By Rose L. Thayer
Fort Hood Herald
Women make up 8 percent of all veterans and as more women separate from the military, they go through some different emotions and issues from men, said Tammy Figueroa.
As an outreach coordinator for the nonprofit Grace After Fire, she can be a listening ear to those women and then help refer them to resources that will help them succeed in their post-military life.
"They are learning how to be mothers and wives again," she said. "We have unique needs and we do have different issues."
Founded in 2008, the organization is headquartered in Fort Worth and currently serves 20 counties in Texas.
By next year, the female veteran population in Texas is expected to surpass 163,000; Grace is dedicated to helping women veterans help themselves by providing the means to gain knowledge, insight and self-renewal, according to information from the organization.
Figueroa said this means referring women to services ranging from housing to employment to childcare to post-traumatic stress disorder treatment.
"They really want the help," she said. "They want someone to help guide them."
As a veteran herself, Figueroa said, she also provides women space to talk about the issues they are facing, both one-on-one and in a group setting.
"I know how lost I was and I don't want anyone to go through that," she said of using her personal experience to help others. "I know that I can relate to what they are going through."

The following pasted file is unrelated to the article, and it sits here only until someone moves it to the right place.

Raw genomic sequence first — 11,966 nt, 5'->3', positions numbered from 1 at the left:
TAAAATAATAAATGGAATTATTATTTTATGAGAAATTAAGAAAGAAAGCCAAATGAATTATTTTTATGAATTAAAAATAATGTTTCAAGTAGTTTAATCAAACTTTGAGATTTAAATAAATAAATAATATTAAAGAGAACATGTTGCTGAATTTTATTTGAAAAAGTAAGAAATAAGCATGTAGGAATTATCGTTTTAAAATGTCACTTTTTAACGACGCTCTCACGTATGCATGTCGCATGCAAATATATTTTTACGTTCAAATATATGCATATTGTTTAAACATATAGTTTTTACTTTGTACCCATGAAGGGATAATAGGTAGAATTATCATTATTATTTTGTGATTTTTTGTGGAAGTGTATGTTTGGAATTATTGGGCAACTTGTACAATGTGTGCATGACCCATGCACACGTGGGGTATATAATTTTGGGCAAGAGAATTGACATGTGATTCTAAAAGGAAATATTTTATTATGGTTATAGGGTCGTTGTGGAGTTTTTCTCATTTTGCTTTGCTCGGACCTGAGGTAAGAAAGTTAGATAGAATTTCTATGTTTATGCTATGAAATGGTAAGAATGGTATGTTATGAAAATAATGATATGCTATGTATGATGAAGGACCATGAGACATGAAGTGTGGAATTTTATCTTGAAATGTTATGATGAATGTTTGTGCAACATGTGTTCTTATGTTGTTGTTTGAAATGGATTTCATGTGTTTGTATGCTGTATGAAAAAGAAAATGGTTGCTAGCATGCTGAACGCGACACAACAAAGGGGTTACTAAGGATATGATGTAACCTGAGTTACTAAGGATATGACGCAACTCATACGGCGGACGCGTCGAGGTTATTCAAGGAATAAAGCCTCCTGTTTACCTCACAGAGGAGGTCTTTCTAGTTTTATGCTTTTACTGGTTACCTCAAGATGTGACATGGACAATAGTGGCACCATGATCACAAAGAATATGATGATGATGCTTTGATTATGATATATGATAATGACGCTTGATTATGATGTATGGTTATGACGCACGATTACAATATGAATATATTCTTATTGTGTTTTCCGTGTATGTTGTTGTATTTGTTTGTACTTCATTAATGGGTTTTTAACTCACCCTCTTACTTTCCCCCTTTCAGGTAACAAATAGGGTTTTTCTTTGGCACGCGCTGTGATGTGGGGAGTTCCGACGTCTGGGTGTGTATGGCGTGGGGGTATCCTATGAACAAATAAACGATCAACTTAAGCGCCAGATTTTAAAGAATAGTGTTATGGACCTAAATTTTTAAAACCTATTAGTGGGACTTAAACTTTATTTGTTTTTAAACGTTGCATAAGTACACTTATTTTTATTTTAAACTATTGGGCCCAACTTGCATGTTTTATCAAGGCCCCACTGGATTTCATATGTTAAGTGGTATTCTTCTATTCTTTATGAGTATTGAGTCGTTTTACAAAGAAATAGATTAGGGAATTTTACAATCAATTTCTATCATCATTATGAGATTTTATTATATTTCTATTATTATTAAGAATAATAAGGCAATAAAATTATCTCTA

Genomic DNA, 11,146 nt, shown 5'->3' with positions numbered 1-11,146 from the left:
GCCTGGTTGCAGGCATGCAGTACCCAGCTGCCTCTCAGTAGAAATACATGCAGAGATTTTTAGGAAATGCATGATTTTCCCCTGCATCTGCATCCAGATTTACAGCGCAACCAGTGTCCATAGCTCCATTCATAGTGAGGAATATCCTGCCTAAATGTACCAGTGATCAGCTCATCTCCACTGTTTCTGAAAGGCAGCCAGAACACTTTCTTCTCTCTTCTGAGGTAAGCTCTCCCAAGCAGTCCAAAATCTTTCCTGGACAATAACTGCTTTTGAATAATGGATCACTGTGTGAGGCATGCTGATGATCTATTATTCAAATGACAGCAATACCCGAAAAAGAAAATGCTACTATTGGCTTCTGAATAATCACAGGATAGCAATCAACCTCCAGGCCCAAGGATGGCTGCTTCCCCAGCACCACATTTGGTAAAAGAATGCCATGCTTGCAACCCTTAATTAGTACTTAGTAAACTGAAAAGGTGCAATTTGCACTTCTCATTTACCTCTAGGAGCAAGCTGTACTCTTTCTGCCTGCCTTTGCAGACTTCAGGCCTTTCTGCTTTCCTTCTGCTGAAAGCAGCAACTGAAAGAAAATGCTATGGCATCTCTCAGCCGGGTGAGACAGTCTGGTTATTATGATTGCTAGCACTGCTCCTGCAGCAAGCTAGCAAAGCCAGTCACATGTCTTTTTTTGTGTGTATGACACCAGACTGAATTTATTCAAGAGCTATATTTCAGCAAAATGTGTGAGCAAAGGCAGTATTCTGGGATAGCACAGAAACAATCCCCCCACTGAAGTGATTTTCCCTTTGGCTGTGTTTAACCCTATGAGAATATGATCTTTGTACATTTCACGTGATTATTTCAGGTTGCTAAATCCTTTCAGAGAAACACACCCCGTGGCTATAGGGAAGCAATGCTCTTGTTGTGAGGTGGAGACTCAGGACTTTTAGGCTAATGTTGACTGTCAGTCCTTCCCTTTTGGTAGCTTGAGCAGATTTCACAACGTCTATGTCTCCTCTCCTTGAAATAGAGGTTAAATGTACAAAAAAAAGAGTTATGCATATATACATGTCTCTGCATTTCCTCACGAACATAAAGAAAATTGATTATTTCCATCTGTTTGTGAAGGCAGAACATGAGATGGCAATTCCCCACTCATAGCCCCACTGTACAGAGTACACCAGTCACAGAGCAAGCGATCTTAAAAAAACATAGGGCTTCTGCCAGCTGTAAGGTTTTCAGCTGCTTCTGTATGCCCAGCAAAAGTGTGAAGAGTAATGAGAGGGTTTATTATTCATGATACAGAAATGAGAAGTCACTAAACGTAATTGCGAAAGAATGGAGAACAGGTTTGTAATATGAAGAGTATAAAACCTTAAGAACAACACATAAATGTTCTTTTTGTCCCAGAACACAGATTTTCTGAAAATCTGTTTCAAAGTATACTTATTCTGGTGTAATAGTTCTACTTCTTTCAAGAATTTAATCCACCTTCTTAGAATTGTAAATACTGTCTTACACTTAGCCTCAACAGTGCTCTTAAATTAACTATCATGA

The two biggest issues Figueroa said she hears from women revolve around mental health and employment.
Most of the mental health issues, she said, stem from PTSD and military sexual trauma. According to the Department of Veterans Affairs, one in five women veterans have been a victim of military sexual trauma, the Defense Department's term for everything from sexual harrassment to rape.
For those sort of referrals, Figueroa said she directs women to the resources available to them through the VA, but for employment, she often works with the Texas Veterans Commission.
"I think Grace After Fire is very helpful and very good," said Sandra Jones, a local veterans employment representative with the commission. "For females, there's not a lot of stuff out there. Most women in the military don't realize they're a veteran and the benefits they get."
Jones said that for females veterans new to the civilian world, talking to someone with experience, such as Figueroa, is helpful.
"They can relate to each other," she said. "They're coming from a male-dominated organization and they get lost in that."
In March, Grace After Fire will be hosting its first Women Veterans' Summit in Dallas to discuss the issues important to Texas women veterans from every branch of service. Guest speakers include Texas Sen. Jane Nelson, R-Flower Mound, and retired Brig. Gen. Rebecca Halstead.
Contact Rose L. Thayer at firstname.lastname@example.org or (254) 501-7463. Follow her on Twitter at KDHreporter.
For more information on Grace After Fire and the Women Veterans' Summit, go to, www.graceafterfire.org.